ter, the committee presents its charge, reviews the history of science laboratories in U.S. high schools, defines laboratories, and outlines the organization of the report.


In the National Science Foundation (NSF) Authorization Act of 2002 (P.L. 107-368, authorizing funding for fiscal years 2003-2007), Congress called on NSF to launch a secondary school systemic initiative. The initiative was to “promote scientific and technological literacy” and to “meet the mathematics and science needs of students at risk of not achieving State student academic achievement standards.” Congress directed NSF to provide grants for such activities as “laboratory improvement and provision of instrumentation as part of a comprehensive program to enhance the quality of mathematics, science, engineering, and technology instruction” (P.L. 107-368, Section 8-E). In response, NSF turned to the National Research Council (NRC) of the National Academies. NSF requested that the NRC

nominate a committee to review the status of and future directions for the role of high school science laboratories in promoting the teaching and learning of science for all students. This committee will guide the conduct of a study and author a consensus report that will provide guidance on the question of the role and purpose of high school science laboratories with an emphasis on future directions…. Among the questions that may guide these activities are:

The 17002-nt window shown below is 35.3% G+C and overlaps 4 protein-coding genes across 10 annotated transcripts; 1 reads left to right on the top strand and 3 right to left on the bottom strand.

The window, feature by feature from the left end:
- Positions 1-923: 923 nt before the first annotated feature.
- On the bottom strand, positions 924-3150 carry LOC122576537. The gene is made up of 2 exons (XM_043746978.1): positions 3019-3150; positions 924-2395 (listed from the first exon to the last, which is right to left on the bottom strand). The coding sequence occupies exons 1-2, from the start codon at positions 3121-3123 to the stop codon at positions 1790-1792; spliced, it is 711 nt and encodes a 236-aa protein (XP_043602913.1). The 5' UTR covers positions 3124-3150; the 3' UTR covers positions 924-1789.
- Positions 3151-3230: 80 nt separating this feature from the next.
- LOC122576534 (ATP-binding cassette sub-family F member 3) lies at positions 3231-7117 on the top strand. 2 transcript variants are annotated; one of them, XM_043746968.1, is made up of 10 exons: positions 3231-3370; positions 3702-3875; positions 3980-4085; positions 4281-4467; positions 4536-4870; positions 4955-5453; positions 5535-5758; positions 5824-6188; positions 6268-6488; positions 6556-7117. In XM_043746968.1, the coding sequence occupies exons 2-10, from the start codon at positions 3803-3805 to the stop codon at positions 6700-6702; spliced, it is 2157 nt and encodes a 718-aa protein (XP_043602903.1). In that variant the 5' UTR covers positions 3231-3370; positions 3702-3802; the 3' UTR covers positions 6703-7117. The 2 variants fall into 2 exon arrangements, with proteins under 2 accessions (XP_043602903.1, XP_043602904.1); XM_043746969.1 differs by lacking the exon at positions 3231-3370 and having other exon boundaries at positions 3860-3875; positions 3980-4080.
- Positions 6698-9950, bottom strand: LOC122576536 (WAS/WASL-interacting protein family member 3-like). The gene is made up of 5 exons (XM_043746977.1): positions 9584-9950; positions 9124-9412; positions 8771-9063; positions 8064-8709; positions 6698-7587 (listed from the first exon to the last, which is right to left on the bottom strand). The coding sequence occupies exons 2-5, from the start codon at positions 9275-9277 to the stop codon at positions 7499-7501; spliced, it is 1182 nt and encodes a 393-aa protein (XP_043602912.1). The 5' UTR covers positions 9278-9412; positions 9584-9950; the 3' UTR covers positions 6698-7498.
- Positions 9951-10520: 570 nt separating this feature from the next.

1. What is the current state of science laboratories and what do we know about how they are used in high schools?

  2. What examples or alternatives are there to traditional approaches to labs and what is the evidence base as to their effectiveness?

  3. If labs in high school never existed (i.e., if they were to be planned and designed de novo), what would that experience look like now, given modern advances in the natural and learning sciences?

  4. In what ways can the integration of technologies into the curriculum augment and extend a new vision of high school science labs? What is known about high school science labs based on principles of design?

  5. How do the structures and policies of high schools (course scheduling, curricular design, textbook adoption, and resource deployment) influence the organization of science labs? What kinds of changes might be needed in the infrastructure of high schools to enhance the effectiveness of science labs?

  6. What are the costs (e.g., financial, personnel, space, scheduling) associated with different models of high school science labs? How might a new vision of laboratory experiences for high school students influence those costs?

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